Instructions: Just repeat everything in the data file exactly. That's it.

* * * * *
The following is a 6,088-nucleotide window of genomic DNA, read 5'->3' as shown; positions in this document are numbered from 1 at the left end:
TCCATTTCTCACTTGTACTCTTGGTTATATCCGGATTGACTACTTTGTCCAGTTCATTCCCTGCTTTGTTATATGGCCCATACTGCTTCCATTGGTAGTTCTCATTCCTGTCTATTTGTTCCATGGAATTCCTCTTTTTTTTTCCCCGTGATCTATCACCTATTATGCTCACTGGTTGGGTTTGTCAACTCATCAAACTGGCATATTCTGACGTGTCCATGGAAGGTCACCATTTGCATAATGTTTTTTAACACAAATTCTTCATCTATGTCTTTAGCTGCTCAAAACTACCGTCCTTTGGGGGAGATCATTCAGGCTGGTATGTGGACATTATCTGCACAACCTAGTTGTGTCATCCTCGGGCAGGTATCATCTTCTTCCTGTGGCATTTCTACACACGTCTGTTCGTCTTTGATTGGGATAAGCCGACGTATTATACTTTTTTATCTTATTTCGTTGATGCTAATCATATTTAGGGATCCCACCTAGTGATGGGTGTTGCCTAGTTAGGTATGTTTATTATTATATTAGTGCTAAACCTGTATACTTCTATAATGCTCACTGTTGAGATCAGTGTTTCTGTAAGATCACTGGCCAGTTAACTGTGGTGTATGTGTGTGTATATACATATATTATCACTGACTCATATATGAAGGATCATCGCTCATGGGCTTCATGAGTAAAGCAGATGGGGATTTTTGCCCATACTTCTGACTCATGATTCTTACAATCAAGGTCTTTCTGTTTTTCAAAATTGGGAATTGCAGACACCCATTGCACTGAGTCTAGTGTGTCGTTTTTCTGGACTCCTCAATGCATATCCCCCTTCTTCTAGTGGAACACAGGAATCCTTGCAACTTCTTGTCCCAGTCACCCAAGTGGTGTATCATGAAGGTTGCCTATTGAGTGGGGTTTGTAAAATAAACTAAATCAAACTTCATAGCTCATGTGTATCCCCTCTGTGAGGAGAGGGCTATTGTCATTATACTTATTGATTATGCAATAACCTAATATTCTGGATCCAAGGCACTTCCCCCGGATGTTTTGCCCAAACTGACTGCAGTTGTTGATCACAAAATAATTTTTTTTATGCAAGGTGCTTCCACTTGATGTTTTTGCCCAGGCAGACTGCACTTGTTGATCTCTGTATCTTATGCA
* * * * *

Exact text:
The following is a 6,088-nucleotide window of genomic DNA, read 5'->3' as shown; positions in this document are numbered from 1 at the left end:
TCCATTTCTCACTTGTACTCTTGGTTATATCCGGATTGACTACTTTGTCCAGTTCATTCCCTGCTTTGTTATATGGCCCATACTGCTTCCATTGGTAGTTCTCATTCCTGTCTATTTGTTCCATGGAATTCCTCTTTTTTTTTCCCCGTGATCTATCACCTATTATGCTCACTGGTTGGGTTTGTCAACTCATCAAACTGGCATATTCTGACGTGTCCATGGAAGGTCACCATTTGCATAATGTTTTTTAACACAAATTCTTCATCTATGTCTTTAGCTGCTCAAAACTACCGTCCTTTGGGGGAGATCATTCAGGCTGGTATGTGGACATTATCTGCACAACCTAGTTGTGTCATCCTCGGGCAGGTATCATCTTCTTCCTGTGGCATTTCTACACACGTCTGTTCGTCTTTGATTGGGATAAGCCGACGTATTATACTTTTTTATCTTATTTCGTTGATGCTAATCATATTTAGGGATCCCACCTAGTGATGGGTGTTGCCTAGTTAGGTATGTTTATTATTATATTAGTGCTAAACCTGTATACTTCTATAATGCTCACTGTTGAGATCAGTGTTTCTGTAAGATCACTGGCCAGTTAACTGTGGTGTATGTGTGTGTATATACATATATTATCACTGACTCATATATGAAGGATCATCGCTCATGGGCTTCATGAGTAAAGCAGATGGGGATTTTTGCCCATACTTCTGACTCATGATTCTTACAATCAAGGTCTTTCTGTTTTTCAAAATTGGGAATTGCAGACACCCATTGCACTGAGTCTAGTGTGTCGTTTTTCTGGACTCCTCAATGCATATCCCCCTTCTTCTAGTGGAACACAGGAATCCTTGCAACTTCTTGTCCCAGTCACCCAAGTGGTGTATCATGAAGGTTGCCTATTGAGTGGGGTTTGTAAAATAAACTAAATCAAACTTCATAGCTCATGTGTATCCCCTCTGTGAGGAGAGGGCTATTGTCATTATACTTATTGATTATGCAATAACCTAATATTCTGGATCCAAGGCACTTCCCCCGGATGTTTTGCCCAAACTGACTGCAGTTGTTGATCACAAAATAATTTTTTTTATGCAAGGTGCTTCCACTTGATGTTTTTGCCCAGGCAGACTGCACTTGTTGATCTCTGTATCTTATGCA